“This Is Not A Gun” Workshop (Contemporary Jewish Museum)
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Submitted by the Event Organizer
Presented in conjunction with the exhibition “Cara Levine: To Survive I Need You to Survive” at The Contemporary Jewish Museum, this workshop was developed as an extension of Levine’s studio practice and is a part of the multidisciplinary artwork “This Is Not A Gun” (TINAG). In this workshop led by artists Cara Levine and Angela Hennessy, participants will create replicas in clay of objects mistaken for guns during police shootings of civilians. The replicas will become part of the TINAG archive of over 300 objects created by Levine and past workshop participants. Through embodied creative practice, participants will share in discourse on the power of collective making as a means to intervene socially in cycles of violence and injustice.
“This Is Not A Gun” (2016-present) is an evolving studio project of over 300 objects that aims to broaden a national conversation around racial profiling, police brutality, and accountability. The project was inspired by a list Levine found in Harper’s Magazine titled “Trigger Warning,” which named objects mistaken for guns in civilian shootings by police in the United States, and shed light on the thread of racism that ran through these shootings. Levine embarked on a major sculptural work, where she began to carve each of the twenty-three items on the list from wood-a wrench, a hairbrush, a Bible-in her studio as a ritual of grief and mourning. She then expanded the work to include public workshops, which, since 2020, have been co-directed by Oakland-based artist Angela Hennessy. In collaboration with community activists, participants are invited to make replicas of objects, learn the stories of the victims in these shootings, and engage in dialogue about racial violence. Each object created at these workshops is added to the project’s archive. In addition to the workshops, the TINAG project includes a publication by the same title (Sming Sming Books), with essays by forty artists, writers, healers, and activists.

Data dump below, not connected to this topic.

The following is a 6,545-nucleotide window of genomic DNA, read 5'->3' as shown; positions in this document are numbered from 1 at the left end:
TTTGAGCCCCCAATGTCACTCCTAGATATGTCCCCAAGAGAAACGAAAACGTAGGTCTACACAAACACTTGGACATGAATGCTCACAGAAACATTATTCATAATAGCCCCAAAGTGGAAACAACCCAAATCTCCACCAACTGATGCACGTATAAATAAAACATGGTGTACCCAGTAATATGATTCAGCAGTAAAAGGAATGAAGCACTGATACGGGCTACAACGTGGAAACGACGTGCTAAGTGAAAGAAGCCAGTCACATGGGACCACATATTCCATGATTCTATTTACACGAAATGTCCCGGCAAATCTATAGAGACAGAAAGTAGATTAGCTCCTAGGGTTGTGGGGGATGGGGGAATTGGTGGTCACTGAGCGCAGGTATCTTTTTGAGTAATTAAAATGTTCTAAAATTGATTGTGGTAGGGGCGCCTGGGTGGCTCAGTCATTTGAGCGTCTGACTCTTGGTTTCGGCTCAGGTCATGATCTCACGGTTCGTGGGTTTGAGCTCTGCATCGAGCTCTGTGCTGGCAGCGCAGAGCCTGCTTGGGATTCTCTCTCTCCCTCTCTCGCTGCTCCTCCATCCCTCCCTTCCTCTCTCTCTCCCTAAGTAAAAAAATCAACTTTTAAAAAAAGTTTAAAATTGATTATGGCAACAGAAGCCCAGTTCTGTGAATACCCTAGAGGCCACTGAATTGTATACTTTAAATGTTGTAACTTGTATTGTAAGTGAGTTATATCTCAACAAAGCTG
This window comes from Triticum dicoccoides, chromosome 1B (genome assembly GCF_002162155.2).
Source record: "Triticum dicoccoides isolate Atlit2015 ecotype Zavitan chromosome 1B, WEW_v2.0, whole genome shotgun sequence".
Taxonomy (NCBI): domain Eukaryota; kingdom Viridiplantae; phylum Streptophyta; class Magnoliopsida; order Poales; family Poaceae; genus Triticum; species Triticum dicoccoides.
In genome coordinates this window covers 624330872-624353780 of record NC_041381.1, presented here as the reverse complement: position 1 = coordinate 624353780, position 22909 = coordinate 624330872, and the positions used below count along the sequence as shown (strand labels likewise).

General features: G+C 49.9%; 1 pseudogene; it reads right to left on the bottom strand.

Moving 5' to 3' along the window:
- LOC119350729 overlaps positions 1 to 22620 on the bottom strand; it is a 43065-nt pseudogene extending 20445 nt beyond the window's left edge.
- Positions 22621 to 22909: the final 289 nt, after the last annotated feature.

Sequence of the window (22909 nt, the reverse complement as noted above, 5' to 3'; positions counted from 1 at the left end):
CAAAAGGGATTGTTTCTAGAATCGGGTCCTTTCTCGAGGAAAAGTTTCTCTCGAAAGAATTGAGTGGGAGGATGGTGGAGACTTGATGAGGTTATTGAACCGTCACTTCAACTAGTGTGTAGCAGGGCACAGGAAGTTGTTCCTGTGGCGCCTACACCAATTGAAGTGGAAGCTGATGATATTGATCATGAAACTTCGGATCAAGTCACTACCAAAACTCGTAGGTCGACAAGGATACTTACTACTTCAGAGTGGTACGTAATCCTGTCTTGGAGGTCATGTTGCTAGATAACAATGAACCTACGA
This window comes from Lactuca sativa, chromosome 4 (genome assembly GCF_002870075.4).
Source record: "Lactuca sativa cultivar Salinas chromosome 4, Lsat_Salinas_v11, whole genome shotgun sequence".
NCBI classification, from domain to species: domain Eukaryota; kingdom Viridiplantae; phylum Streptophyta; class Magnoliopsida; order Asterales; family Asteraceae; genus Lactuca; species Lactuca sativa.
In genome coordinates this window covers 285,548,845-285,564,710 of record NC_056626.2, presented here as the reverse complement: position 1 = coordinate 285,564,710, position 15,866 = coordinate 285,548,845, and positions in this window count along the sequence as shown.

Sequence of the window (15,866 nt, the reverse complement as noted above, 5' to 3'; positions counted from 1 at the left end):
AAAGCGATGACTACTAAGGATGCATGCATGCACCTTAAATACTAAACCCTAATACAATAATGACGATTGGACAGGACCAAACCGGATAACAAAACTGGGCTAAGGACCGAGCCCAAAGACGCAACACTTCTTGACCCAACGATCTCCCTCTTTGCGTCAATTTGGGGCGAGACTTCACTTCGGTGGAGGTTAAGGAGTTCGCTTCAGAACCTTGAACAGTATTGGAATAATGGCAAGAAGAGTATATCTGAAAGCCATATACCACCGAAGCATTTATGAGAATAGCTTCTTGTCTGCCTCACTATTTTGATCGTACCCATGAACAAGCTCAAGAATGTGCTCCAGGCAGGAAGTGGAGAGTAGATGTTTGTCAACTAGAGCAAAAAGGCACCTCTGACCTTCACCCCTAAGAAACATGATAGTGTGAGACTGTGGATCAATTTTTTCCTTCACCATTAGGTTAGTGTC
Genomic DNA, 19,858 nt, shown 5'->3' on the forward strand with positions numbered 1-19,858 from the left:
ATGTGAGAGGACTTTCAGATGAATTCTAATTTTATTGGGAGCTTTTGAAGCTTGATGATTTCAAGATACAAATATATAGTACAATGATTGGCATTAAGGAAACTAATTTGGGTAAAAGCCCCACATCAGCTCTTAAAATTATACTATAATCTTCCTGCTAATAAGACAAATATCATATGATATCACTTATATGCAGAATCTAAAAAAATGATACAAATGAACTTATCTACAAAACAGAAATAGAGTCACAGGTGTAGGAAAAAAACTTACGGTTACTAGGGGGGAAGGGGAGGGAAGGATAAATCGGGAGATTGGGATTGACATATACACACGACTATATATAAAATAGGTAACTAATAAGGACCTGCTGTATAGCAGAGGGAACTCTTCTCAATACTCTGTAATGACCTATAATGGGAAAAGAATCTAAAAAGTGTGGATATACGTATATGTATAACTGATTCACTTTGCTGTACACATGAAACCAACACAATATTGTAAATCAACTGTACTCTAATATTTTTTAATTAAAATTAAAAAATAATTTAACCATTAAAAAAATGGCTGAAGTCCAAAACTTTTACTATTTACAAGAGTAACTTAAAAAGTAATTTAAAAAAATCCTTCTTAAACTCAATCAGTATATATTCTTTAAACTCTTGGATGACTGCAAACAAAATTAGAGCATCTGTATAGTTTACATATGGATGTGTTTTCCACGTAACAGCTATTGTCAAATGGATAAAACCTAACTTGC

Presented by Contemporary Jewish Museum
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